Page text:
Gain: No to FXCM, Yes to GFT

After intense and long negotiations, Gain has finally decided to reject FXCM’s $195 million hostile takeover bid. Instead, Gain made a 180-degree turn and opted to buy GFT for $107.8 million.

Gain‘s purchase of GFT, which was broadcasted towards the end of last week, will be done through a $40 million cash deal, a 5-year $40 million note, and the issuance of roughly 4.9 million shares of Gain common stock. It will end with $80 million of GFT cash at the end. The brand identities of both Gain and GFT will be retained.

Initially, market participants were happy with the deal. Right after the deal was announced, Gain’s share price rose 4.57% to $5.86. After they digested the news, however, Gain’s share price plummeted to end the day at $5.44, 3.20% lower from where it was prior the announcement.

It seemed that shareholders think that purchasing another company was not a good decision, given Gain’s income. In 2012, Gain recorded a loss of $32.7 million. Gain also reported a $2.4 million loss for Q1 2013.

A minor stockholder also expressed his criticism on the deal in a letter. The letter read, “it seems hard for any reasonable board member to believe a strategy of pursuing acquisitions could possibly generate more value for Gain shareholders than the significant value they could achieve with a sale of the company [to FXCM] today.”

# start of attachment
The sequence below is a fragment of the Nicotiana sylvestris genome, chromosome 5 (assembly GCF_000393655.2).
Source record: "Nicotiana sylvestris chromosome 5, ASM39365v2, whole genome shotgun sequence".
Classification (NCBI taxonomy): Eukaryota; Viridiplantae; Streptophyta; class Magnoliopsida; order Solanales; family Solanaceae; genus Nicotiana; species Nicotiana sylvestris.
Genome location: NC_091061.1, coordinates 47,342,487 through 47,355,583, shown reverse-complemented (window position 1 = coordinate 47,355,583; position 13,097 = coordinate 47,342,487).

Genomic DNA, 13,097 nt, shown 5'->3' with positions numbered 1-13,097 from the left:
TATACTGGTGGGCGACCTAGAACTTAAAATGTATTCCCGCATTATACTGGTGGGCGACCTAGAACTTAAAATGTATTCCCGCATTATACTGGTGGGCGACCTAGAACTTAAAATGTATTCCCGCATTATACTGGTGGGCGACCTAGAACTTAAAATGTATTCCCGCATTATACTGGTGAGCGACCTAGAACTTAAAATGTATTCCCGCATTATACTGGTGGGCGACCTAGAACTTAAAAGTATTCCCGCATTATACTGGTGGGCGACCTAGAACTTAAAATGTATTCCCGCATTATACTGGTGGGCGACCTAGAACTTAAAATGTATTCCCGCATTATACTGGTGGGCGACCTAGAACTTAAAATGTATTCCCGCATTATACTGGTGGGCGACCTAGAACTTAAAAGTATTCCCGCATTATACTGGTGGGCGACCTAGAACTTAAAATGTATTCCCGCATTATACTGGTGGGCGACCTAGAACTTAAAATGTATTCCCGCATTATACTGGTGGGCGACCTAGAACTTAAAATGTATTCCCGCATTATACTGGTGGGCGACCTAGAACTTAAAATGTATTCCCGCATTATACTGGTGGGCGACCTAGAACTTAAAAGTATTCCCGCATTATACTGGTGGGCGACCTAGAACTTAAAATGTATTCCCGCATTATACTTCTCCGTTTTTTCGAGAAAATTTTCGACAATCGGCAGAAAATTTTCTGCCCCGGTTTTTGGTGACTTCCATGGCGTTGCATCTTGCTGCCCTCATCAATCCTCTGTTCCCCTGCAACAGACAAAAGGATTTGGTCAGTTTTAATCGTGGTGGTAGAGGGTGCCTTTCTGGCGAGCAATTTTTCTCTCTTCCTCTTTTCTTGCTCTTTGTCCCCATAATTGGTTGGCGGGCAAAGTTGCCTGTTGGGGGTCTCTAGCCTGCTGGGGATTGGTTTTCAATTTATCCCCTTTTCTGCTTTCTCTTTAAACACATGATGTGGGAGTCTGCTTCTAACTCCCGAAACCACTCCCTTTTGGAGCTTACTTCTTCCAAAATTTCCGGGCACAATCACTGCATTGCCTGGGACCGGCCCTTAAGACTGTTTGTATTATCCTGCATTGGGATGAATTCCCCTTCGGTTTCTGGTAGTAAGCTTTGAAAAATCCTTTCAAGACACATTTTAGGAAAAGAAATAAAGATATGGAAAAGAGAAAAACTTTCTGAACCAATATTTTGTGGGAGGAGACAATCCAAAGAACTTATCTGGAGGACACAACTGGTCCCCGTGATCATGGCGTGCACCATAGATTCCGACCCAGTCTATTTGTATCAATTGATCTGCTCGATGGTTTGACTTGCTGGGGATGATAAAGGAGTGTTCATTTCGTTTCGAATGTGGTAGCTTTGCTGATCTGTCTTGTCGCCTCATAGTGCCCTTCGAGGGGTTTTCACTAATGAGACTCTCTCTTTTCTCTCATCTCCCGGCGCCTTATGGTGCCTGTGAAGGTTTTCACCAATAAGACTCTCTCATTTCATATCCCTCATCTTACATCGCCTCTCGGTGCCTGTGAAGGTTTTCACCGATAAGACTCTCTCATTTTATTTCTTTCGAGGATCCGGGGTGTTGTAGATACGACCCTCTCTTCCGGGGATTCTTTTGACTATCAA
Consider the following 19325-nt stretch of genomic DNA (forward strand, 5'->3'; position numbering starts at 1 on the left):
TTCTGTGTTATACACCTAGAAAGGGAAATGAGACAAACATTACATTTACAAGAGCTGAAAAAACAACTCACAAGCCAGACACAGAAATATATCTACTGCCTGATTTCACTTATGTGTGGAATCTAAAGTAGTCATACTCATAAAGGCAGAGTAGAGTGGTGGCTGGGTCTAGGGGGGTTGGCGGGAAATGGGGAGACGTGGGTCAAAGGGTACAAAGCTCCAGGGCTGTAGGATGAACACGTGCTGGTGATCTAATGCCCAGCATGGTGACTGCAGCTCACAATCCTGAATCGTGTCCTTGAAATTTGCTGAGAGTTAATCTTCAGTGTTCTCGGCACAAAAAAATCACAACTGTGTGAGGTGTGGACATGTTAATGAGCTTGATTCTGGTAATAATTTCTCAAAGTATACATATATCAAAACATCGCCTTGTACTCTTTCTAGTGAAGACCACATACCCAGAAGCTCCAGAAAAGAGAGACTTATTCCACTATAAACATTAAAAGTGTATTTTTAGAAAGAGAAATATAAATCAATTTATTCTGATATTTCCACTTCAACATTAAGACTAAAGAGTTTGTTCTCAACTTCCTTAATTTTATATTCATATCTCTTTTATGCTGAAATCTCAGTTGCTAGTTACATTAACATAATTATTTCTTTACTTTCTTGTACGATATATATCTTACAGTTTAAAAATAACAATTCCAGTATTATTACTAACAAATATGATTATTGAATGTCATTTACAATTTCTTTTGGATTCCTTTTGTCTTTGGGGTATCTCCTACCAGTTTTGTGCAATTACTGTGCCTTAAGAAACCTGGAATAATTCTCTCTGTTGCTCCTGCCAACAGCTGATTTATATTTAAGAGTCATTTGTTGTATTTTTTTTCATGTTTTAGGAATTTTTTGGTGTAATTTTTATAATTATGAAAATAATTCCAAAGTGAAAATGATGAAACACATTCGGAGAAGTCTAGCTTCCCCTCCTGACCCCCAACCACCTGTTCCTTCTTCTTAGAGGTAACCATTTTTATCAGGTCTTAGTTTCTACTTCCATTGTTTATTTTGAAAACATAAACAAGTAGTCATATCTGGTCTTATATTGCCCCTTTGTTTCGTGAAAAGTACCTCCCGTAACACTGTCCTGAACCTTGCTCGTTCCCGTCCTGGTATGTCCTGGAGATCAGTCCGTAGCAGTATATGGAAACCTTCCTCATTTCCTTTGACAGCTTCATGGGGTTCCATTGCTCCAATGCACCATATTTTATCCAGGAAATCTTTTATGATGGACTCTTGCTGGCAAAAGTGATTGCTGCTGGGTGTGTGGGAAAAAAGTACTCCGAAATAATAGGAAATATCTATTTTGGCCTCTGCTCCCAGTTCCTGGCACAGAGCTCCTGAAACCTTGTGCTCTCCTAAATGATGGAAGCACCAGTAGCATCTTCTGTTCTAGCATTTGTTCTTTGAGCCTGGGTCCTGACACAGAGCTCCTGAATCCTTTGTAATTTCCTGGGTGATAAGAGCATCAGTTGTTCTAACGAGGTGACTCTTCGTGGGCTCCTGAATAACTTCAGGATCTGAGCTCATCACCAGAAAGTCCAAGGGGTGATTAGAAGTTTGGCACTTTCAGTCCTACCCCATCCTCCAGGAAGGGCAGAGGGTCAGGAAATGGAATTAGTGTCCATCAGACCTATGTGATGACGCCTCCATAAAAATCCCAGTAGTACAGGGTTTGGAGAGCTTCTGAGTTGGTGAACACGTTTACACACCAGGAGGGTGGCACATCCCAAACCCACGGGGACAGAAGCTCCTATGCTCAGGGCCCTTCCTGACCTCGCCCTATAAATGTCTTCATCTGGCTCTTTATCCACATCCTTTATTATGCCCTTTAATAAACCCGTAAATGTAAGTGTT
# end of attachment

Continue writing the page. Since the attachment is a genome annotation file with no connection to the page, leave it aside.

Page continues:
Apparently, what drew Gain CEO Glenn Stevens and the rest of the board to buy GFT was its strong standing in the forex scene. They took a good look at GFT’s technology, reach, partner relationships, and volume and liked what they saw. Furthermore, GFT boasts of solid reputation and capable management team.

The executives of Gain also crunched the numbers and saw that they stood to gain a lot from the purchase. According to Stevens, it could lead to $35 to $45 million in “operating synergies” within the first year alone, and this figure could eventually grow to a combined revenue run rate of $77 million in EBITDA (earnings before interest, taxes, depreciation, and amortization).

Now that the buyout has been announced, I turn to you, my dear readers, to ask you how you feel about this deal. How do you think it will affect the retail forex industry? Are traders better off now that these two giants have merged?